The great British pub is right at the heart of all of our communities and an important part of the country’s tourist trade. Beer and pubs contribute a massive amount to the UK GDP and generate billions in tax revenue. With around 85% found in rural locations, pubs bring jobs and income to parts of the UK that need it the most.
However, this British business isn’t without its challenges. There are 21,000 fewer pubs in the UK today than in 1980, and the Campaign for Real Ale (CAMRA) estimates there are 14 pubs closing every week. So, how do sleepy pubs turn into busy watering holes? Here’s our view on how to pull more pints.
Keep up with the trends
As a pub, it’s essential to keep on top of food and drink trends that will encourage your customers to come back for more. For pubs serving food, it’s worth taking note of the top trend this year, which is vegetarian and vegan options.
The ability to include vegetarian options and cater to dietary restrictions (whether gluten-free, lactose-free, etc.) will help potential customers consider your pub as an eating-out option.
Quite simply put, the addition of veggie burgers or a health conscious menu item will entice customers to spend more at your pub.
Gastropubs are here to stay and the ones that move beyond traditional Sunday lunches and fish and chips can attract people who might have previously chosen a wine bar or small restaurant for a meal.
Promotions and happy hours
Drinks promotions are a tried and tested way of getting customers through the door, and happy hours still put a smile on many publicans’ faces as they draw in the crowds. However, savvy pubs are using meal deals to attract customers to stay longer – and therefore spend more.
These pubs are bridging the gap between a traditional pub and a full-service restaurant. Casual dining is something that remains a favourite pastime, and the average Brit spends about 15% of their monthly budget on leisure (which includes eating out).
Be part of your community
Your location is an asset, so make use of it to strengthen your place in the community. Keep in touch with local groups and make your pub a meeting point for parents with kids, cyclists on road trips, book clubs and meet-up groups.
Music has always been part of the pub experience and although some venues struggle to keep neighbours happy with the noise levels, the live music scene is here to stay and pubs can benefit from the way a good act can draw in a crowd.
The desire to try local produce, microbrewed beer, food and drink from the neighbouring continues to grow. Are you taking advantage by sharing local products with your regular customers?
Get the right tech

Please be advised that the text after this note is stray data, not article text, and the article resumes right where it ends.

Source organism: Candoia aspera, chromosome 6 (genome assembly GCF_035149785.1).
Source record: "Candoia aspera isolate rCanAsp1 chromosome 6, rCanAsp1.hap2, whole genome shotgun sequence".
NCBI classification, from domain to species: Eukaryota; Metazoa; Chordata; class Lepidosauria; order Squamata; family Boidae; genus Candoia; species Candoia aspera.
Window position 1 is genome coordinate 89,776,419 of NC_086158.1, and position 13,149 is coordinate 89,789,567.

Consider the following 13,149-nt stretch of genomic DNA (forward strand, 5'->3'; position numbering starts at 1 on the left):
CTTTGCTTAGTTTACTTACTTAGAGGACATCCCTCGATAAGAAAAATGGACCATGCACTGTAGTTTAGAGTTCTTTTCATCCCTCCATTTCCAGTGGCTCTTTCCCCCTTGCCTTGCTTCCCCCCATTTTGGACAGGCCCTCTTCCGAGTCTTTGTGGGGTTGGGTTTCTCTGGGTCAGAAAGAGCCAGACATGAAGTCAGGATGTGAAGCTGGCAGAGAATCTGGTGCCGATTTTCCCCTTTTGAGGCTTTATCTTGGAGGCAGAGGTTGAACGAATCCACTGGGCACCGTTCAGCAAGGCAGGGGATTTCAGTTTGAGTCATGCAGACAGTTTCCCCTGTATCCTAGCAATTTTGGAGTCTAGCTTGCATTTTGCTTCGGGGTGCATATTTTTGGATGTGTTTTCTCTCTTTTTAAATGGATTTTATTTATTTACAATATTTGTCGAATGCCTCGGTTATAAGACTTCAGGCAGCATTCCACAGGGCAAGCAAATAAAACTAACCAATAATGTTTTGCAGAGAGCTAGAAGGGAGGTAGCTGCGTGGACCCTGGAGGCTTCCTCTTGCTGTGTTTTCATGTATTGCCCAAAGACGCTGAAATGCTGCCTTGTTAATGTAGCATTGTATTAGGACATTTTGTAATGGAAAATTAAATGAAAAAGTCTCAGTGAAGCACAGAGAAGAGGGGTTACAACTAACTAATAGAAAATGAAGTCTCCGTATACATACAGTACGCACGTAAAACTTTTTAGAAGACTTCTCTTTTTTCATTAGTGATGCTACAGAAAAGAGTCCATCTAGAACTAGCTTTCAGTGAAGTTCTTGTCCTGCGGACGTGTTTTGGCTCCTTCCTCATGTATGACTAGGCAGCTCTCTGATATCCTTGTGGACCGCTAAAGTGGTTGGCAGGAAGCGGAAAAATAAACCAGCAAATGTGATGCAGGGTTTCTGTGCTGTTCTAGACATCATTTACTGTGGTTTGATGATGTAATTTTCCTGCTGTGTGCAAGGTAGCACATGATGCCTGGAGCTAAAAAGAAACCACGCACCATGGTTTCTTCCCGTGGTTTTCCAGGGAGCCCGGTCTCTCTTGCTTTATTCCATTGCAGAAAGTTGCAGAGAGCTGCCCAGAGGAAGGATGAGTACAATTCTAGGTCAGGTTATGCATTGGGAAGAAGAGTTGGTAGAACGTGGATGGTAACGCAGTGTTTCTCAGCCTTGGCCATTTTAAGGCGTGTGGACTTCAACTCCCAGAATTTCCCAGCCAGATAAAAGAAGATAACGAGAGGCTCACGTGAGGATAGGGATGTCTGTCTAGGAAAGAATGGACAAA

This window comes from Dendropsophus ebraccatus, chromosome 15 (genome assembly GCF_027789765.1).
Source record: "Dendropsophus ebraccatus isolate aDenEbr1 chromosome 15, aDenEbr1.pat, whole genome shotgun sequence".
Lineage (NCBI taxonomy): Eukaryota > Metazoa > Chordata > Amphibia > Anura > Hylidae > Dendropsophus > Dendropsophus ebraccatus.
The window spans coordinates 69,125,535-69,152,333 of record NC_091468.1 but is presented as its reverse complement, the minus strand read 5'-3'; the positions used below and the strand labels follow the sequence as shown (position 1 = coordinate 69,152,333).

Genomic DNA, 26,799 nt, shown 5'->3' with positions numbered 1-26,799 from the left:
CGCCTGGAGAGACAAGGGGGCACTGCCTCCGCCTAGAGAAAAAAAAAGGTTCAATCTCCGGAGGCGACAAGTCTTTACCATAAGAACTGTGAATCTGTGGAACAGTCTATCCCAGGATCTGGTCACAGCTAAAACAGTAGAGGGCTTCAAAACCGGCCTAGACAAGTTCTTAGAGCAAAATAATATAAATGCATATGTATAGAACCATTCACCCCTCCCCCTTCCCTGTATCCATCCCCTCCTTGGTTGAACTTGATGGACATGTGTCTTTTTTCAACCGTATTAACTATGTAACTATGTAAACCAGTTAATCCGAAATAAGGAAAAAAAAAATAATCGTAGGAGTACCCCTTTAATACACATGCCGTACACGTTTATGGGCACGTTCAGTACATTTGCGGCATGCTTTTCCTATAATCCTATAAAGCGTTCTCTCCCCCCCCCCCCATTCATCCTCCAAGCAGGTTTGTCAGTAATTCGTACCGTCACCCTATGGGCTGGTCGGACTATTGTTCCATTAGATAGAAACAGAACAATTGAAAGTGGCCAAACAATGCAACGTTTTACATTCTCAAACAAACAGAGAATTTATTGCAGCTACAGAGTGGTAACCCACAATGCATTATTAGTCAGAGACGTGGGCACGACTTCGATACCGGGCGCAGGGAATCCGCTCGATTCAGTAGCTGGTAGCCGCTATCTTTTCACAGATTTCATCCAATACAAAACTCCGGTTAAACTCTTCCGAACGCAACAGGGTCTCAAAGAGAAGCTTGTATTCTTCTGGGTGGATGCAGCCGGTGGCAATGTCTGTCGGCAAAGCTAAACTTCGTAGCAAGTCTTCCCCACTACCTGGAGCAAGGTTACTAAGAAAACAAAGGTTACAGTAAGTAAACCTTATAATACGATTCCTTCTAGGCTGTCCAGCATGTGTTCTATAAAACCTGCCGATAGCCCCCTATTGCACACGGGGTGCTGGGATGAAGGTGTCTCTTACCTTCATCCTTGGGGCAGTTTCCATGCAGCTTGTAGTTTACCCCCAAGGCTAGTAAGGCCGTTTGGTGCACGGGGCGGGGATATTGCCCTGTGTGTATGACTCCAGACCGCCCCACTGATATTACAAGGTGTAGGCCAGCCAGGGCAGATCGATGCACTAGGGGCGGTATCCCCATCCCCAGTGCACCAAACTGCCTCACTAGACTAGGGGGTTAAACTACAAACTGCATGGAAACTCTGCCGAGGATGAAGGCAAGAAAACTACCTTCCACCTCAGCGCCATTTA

Mobile EPoS has usually been a luxury available to larger brands or high street chains; however, an increase in affordable app development has changed everything and now pubs are getting in on the act. Offering patrons access to a waiter with an iPad, and being able to take orders in the beer garden can greatly increase sales. It also improves customer service at the bar, making it a worthy investment overall.
We’ve touched on adapting your menu to cater to evolving preferences and trends, but shaking up the menu at different times of the year is also another way to ensure your customers don’t get bored and go elsewhere. Try introducing a refreshing summer drinks menu — perhaps a house cocktail that will encourage your customers to try something new.
If you’re only offering house creations for a certain period of time, customers are more likely to try them as they know these won’t be on the menu for long. In addition to summer drinks, offer your customers a lighter summer menu. Traditional pub roasts are great for winter months, however, during the summer, customers want lighter dishes that will go down well with the new summer drinks menu.
According to British consumer market researcher NPD, people are visiting pubs less frequently than they did six years ago. However, more people still go at least once per month compared to how often they visit a fast-food restaurant or coffee shop.
Food is often a gateway to commercial success and more pubs are appealing to a range of customer needs — from the ‘swift half’ to the ‘family meal’. Fewer than one in 10 visits to a pub are now drink-only occasions. This means you should think about what you’re offering food-wise, how you’re drawing in locals and tourists, and what unique experience your pub provides.
The pub has some heavy competition – as it always has. Long live the pub.
For further information contact firstname.lastname@example.org telephone 020 3695 9599 or visit lightspeedhq.co.uk